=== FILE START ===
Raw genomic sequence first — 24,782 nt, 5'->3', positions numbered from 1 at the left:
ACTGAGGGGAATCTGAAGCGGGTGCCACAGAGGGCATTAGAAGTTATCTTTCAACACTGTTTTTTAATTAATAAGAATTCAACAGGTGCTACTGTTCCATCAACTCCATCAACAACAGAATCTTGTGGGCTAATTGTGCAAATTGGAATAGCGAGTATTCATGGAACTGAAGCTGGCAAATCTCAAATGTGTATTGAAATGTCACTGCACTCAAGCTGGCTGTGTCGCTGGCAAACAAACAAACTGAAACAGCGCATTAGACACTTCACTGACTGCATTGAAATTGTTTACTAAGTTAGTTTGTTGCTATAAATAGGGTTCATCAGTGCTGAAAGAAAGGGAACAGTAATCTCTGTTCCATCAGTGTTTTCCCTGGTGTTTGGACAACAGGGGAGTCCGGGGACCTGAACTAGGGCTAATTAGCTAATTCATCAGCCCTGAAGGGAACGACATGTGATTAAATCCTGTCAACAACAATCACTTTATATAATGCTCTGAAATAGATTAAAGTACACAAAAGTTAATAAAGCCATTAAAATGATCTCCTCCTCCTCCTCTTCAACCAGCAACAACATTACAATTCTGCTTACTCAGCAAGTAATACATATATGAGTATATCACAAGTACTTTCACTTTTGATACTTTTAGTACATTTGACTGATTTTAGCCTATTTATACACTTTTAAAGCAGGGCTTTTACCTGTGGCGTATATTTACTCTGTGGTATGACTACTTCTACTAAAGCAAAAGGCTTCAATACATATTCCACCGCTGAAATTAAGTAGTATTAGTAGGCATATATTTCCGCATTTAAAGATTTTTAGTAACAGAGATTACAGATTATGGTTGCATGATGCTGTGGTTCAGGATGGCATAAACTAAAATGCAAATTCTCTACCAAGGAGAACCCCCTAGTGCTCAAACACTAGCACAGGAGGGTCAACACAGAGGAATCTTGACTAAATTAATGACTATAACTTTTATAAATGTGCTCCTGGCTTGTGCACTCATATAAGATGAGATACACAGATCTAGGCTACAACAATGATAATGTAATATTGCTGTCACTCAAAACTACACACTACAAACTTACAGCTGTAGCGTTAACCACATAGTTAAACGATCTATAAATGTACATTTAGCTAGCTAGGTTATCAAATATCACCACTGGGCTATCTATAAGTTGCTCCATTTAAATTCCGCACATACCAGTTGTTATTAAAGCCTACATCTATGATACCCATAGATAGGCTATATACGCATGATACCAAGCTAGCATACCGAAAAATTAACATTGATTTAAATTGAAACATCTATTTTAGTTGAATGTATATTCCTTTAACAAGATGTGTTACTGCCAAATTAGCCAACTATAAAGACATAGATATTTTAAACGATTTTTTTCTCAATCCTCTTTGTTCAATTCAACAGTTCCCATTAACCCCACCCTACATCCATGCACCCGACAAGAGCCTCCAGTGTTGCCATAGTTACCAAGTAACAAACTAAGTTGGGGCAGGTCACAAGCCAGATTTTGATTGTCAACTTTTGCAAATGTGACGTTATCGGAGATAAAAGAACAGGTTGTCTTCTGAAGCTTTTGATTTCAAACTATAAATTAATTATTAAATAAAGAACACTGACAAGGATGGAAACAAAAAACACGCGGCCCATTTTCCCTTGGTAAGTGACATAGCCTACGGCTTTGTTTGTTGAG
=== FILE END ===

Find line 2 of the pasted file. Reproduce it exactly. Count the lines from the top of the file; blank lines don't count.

ACTGAGGGGAATCTGAAGCGGGTGCCACAGAGGGCATTAGAAGTTATCTTTCAACACTGTTTTTTAATTAATAAGAATTCAACAGGTGCTACTGTTCCATCAACTCCATCAACAACAGAATCTTGTGGGCTAATTGTGCAAATTGGAATAGCGAGTATTCATGGAACTGAAGCTGGCAAATCTCAAATGTGTATTGAAATGTCACTGCACTCAAGCTGGCTGTGTCGCTGGCAAACAAACAAACTGAAACAGCGCATTAGACACTTCACTGACTGCATTGAAATTGTTTACTAAGTTAGTTTGTTGCTATAAATAGGGTTCATCAGTGCTGAAAGAAAGGGAACAGTAATCTCTGTTCCATCAGTGTTTTCCCTGGTGTTTGGACAACAGGGGAGTCCGGGGACCTGAACTAGGGCTAATTAGCTAATTCATCAGCCCTGAAGGGAACGACATGTGATTAAATCCTGTCAACAACAATCACTTTATATAATGCTCTGAAATAGATTAAAGTACACAAAAGTTAATAAAGCCATTAAAATGATCTCCTCCTCCTCCTCTTCAACCAGCAACAACATTACAATTCTGCTTACTCAGCAAGTAATACATATATGAGTATATCACAAGTACTTTCACTTTTGATACTTTTAGTACATTTGACTGATTTTAGCCTATTTATACACTTTTAAAGCAGGGCTTTTACCTGTGGCGTATATTTACTCTGTGGTATGACTACTTCTACTAAAGCAAAAGGCTTCAATACATATTCCACCGCTGAAATTAAGTAGTATTAGTAGGCATATATTTCCGCATTTAAAGATTTTTAGTAACAGAGATTACAGATTATGGTTGCATGATGCTGTGGTTCAGGATGGCATAAACTAAAATGCAAATTCTCTACCAAGGAGAACCCCCTAGTGCTCAAACACTAGCACAGGAGGGTCAACACAGAGGAATCTTGACTAAATTAATGACTATAACTTTTATAAATGTGCTCCTGGCTTGTGCACTCATATAAGATGAGATACACAGATCTAGGCTACAACAATGATAATGTAATATTGCTGTCACTCAAAACTACACACTACAAACTTACAGCTGTAGCGTTAACCACATAGTTAAACGATCTATAAATGTACATTTAGCTAGCTAGGTTATCAAATATCACCACTGGGCTATCTATAAGTTGCTCCATTTAAATTCCGCACATACCAGTTGTTATTAAAGCCTACATCTATGATACCCATAGATAGGCTATATACGCATGATACCAAGCTAGCATACCGAAAAATTAACATTGATTTAAATTGAAACATCTATTTTAGTTGAATGTATATTCCTTTAACAAGATGTGTTACTGCCAAATTAGCCAACTATAAAGACATAGATATTTTAAACGATTTTTTTCTCAATCCTCTTTGTTCAATTCAACAGTTCCCATTAACCCCACCCTACATCCATGCACCCGACAAGAGCCTCCAGTGTTGCCATAGTTACCAAGTAACAAACTAAGTTGGGGCAGGTCACAAGCCAGATTTTGATTGTCAACTTTTGCAAATGTGACGTTATCGGAGATAAAAGAACAGGTTGTCTTCTGAAGCTTTTGATTTCAAACTATAAATTAATTATTAAATAAAGAACACTGACAAGGATGGAAACAAAAAACACGCGGCCCATTTTCCCTTGGTAAGTGACATAGCCTACGGCTTTGTTTGTTGAG